Safety: Most people consider cycling on roads to be highly unsafe. However, it is exactly the opposite, since while cycling you are always on the sides of the road, the speed is in under your control, there are no computers in it, everything is just about pedalling. Unlike other modes, where you are in high speed, are in the centre of the road, and the most machine now a day’s runs with help of processors, nothing seems to be in your control.
You just need to keep your basic right:
1. Always wear a helmet,
2. Have Head & Tail Lights,
3. Use reflective vest when riding at night,
4. Wear bright clothes for better visibility to others,
5. Enjoy the ride and life around you. Don’t rush.
People: I have come to believe that people at large are good-hearted and happy souls. So it’s safe to tour on the road less travelled and alien to us. While cycling, I have noticed that locals feel happy to meet a cyclist as they consider them one amongst them. There is no fear of superiority, caste, riches, poverty and of being less educated between locals and a cyclist.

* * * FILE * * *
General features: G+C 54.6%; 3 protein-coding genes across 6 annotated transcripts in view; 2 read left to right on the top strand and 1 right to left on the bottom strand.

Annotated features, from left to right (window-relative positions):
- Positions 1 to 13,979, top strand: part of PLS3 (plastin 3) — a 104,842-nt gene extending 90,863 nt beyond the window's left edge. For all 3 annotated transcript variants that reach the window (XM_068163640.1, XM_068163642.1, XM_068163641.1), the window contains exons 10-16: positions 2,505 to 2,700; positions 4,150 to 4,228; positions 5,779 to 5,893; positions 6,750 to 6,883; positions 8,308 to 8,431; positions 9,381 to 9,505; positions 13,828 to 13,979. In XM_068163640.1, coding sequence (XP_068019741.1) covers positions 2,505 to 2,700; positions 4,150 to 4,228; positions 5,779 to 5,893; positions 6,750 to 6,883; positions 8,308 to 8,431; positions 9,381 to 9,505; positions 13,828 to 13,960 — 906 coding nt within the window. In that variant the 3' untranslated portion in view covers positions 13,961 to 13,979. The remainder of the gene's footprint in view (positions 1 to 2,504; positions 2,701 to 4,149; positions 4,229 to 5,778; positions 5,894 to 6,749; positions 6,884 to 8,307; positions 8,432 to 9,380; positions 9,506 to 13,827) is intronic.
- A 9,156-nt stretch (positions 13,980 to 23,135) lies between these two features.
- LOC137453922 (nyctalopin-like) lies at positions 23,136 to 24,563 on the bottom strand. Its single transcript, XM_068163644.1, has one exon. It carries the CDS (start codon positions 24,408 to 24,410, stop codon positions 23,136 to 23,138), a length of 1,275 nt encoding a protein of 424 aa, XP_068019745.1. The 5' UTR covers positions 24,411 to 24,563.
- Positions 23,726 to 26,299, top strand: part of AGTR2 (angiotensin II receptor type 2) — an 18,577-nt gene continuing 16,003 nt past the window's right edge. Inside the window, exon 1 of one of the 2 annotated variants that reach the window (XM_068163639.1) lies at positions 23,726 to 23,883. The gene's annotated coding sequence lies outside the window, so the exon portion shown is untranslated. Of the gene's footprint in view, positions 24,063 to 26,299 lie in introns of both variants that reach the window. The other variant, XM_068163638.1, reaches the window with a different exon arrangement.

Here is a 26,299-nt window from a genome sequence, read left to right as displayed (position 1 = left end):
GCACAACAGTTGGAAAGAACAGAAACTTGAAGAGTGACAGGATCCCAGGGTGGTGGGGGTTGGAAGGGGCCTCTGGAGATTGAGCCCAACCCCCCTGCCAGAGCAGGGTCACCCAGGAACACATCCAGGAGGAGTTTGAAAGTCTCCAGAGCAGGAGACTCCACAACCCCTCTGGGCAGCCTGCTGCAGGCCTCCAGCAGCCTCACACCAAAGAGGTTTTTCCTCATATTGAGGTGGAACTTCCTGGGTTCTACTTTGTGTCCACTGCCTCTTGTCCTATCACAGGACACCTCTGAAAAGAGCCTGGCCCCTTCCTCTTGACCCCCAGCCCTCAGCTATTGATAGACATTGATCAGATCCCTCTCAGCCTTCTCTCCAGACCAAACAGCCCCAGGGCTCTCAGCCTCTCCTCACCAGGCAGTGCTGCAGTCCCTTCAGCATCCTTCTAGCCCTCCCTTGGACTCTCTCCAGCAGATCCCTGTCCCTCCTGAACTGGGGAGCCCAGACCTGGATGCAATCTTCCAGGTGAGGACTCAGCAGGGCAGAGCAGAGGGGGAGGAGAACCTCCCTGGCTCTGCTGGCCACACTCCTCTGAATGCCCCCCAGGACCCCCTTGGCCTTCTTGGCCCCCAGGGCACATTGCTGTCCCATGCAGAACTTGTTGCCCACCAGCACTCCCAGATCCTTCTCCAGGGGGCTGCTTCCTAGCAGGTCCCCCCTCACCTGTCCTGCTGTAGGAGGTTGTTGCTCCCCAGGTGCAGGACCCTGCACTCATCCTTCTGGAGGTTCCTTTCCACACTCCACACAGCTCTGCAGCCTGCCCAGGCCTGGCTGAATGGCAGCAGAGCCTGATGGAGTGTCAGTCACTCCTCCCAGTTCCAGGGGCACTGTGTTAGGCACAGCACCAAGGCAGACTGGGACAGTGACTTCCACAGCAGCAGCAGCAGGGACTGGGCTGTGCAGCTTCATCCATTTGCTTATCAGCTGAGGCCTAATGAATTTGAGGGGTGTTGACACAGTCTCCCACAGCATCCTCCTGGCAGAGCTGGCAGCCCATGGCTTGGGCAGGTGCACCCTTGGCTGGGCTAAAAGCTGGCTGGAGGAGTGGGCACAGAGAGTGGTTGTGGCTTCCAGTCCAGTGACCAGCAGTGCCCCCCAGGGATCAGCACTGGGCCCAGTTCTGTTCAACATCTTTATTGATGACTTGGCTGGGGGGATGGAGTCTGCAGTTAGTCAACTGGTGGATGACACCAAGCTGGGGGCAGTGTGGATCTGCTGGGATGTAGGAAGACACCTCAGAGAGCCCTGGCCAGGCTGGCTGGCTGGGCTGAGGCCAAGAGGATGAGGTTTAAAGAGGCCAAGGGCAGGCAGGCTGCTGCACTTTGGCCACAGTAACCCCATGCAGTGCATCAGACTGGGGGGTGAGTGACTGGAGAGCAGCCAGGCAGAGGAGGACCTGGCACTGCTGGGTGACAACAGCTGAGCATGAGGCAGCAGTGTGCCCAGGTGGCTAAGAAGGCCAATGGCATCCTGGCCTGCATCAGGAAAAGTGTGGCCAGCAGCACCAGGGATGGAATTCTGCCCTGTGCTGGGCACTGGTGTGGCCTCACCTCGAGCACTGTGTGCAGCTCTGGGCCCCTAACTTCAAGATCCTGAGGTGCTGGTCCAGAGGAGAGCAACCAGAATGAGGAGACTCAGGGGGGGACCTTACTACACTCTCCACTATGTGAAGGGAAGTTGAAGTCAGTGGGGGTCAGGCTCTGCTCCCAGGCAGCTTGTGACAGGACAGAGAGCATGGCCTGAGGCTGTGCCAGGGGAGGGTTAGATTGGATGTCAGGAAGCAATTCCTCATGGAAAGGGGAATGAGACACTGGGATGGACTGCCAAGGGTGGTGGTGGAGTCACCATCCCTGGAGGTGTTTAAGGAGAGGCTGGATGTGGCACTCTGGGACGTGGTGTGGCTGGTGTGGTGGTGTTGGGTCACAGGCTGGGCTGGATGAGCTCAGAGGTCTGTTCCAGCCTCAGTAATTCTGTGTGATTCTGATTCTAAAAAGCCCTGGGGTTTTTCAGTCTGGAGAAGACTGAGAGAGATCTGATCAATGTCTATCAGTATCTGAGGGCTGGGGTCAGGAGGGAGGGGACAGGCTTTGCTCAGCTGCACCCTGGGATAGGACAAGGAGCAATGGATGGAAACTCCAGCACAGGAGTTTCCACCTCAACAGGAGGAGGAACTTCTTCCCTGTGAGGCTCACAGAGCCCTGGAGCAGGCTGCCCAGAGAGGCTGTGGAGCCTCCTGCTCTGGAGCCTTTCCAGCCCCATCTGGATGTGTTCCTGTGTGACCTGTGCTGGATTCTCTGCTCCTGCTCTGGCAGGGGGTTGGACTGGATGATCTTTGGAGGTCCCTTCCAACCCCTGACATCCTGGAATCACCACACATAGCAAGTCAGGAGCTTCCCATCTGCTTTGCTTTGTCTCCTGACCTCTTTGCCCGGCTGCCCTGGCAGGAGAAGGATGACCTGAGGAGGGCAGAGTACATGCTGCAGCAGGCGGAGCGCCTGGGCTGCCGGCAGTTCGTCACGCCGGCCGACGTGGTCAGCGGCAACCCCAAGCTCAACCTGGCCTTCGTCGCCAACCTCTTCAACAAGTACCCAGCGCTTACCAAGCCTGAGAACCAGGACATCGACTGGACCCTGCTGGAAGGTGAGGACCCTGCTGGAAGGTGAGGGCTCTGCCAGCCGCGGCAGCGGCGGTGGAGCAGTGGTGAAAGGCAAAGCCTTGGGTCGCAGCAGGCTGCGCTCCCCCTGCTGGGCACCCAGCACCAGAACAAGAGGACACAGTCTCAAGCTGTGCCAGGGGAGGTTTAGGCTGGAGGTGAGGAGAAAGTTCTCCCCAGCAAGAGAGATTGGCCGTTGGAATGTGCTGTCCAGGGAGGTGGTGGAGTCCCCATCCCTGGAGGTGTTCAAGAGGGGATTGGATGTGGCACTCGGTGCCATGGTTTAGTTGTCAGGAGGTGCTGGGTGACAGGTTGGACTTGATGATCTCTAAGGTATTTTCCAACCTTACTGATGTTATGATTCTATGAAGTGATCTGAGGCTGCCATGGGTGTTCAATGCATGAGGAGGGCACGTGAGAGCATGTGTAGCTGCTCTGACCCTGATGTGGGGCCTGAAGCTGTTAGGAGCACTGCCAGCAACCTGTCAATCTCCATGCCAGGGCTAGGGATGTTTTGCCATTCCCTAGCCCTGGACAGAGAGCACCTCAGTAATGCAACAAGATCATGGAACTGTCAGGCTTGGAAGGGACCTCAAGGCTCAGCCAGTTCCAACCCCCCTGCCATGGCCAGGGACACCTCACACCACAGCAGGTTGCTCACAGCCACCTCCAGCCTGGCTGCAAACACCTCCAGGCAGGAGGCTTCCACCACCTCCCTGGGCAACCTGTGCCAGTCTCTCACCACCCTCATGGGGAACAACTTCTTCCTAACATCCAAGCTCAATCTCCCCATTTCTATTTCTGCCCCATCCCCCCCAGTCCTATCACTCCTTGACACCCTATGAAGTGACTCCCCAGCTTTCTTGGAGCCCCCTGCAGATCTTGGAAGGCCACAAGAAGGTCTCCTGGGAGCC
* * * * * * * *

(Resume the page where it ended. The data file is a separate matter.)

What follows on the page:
Travel: It is perhaps the best way to explore a new place you are travelling to. It helps you explore the hinterlands of the country, meet locals and eat authentic food because, in cities and touristic places, everything changes with the taste of tourists and nothing remains original.
What's one piece of advice you'd give someone who wants to start bicycling and touring?
The most important thing in life is to take the first step and then the second and third. Everything else will start falling in the right place on its own. So my advice to everyone would be to get yourself a bicycle and start riding first. Make it a part of your lifestyle.
Like I said earlier, I first started riding in late 2015. Before that, I had never been into cycling, exercise or anything outdoors. My life was limited to my couch and car. It was as laid back as one can imagine. But in the last 4 years, I have seen an incredible transformation in me, from being fitter to being happy, from being more of an outdoor person to be a storyteller. I have just started enjoying my life more, one day at a time.